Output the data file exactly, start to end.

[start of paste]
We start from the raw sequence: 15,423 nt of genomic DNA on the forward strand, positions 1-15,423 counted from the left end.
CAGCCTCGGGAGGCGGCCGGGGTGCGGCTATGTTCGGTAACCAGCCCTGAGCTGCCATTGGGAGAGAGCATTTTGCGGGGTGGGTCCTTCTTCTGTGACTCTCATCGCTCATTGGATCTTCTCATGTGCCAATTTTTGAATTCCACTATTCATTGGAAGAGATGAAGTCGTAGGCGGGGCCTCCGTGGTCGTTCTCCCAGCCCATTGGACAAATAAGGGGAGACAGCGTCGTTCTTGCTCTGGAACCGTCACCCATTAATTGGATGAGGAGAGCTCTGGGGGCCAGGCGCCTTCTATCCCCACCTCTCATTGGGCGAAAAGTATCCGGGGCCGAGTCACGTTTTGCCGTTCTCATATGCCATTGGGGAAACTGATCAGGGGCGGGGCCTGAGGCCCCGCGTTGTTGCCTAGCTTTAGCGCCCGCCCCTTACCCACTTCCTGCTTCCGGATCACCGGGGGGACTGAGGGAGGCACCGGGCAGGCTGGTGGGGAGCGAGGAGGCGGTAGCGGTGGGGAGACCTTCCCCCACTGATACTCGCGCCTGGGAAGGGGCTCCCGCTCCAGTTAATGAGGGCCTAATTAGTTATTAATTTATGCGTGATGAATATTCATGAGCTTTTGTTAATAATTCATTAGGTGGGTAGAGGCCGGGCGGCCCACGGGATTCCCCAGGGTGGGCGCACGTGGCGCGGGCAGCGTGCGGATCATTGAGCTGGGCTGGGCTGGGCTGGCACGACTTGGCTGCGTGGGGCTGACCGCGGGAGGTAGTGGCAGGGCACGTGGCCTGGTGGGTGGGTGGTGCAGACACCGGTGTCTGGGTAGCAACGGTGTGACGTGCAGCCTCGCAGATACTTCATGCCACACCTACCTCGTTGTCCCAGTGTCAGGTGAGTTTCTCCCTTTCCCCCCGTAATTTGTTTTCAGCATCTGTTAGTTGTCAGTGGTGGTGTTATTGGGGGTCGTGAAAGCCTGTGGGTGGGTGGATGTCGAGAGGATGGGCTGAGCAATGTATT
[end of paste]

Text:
We start from the raw sequence: 15,423 nt of genomic DNA on the forward strand, positions 1-15,423 counted from the left end.
CAGCCTCGGGAGGCGGCCGGGGTGCGGCTATGTTCGGTAACCAGCCCTGAGCTGCCATTGGGAGAGAGCATTTTGCGGGGTGGGTCCTTCTTCTGTGACTCTCATCGCTCATTGGATCTTCTCATGTGCCAATTTTTGAATTCCACTATTCATTGGAAGAGATGAAGTCGTAGGCGGGGCCTCCGTGGTCGTTCTCCCAGCCCATTGGACAAATAAGGGGAGACAGCGTCGTTCTTGCTCTGGAACCGTCACCCATTAATTGGATGAGGAGAGCTCTGGGGGCCAGGCGCCTTCTATCCCCACCTCTCATTGGGCGAAAAGTATCCGGGGCCGAGTCACGTTTTGCCGTTCTCATATGCCATTGGGGAAACTGATCAGGGGCGGGGCCTGAGGCCCCGCGTTGTTGCCTAGCTTTAGCGCCCGCCCCTTACCCACTTCCTGCTTCCGGATCACCGGGGGGACTGAGGGAGGCACCGGGCAGGCTGGTGGGGAGCGAGGAGGCGGTAGCGGTGGGGAGACCTTCCCCCACTGATACTCGCGCCTGGGAAGGGGCTCCCGCTCCAGTTAATGAGGGCCTAATTAGTTATTAATTTATGCGTGATGAATATTCATGAGCTTTTGTTAATAATTCATTAGGTGGGTAGAGGCCGGGCGGCCCACGGGATTCCCCAGGGTGGGCGCACGTGGCGCGGGCAGCGTGCGGATCATTGAGCTGGGCTGGGCTGGGCTGGCACGACTTGGCTGCGTGGGGCTGACCGCGGGAGGTAGTGGCAGGGCACGTGGCCTGGTGGGTGGGTGGTGCAGACACCGGTGTCTGGGTAGCAACGGTGTGACGTGCAGCCTCGCAGATACTTCATGCCACACCTACCTCGTTGTCCCAGTGTCAGGTGAGTTTCTCCCTTTCCCCCCGTAATTTGTTTTCAGCATCTGTTAGTTGTCAGTGGTGGTGTTATTGGGGGTCGTGAAAGCCTGTGGGTGGGTGGATGTCGAGAGGATGGGCTGAGCAATGTATT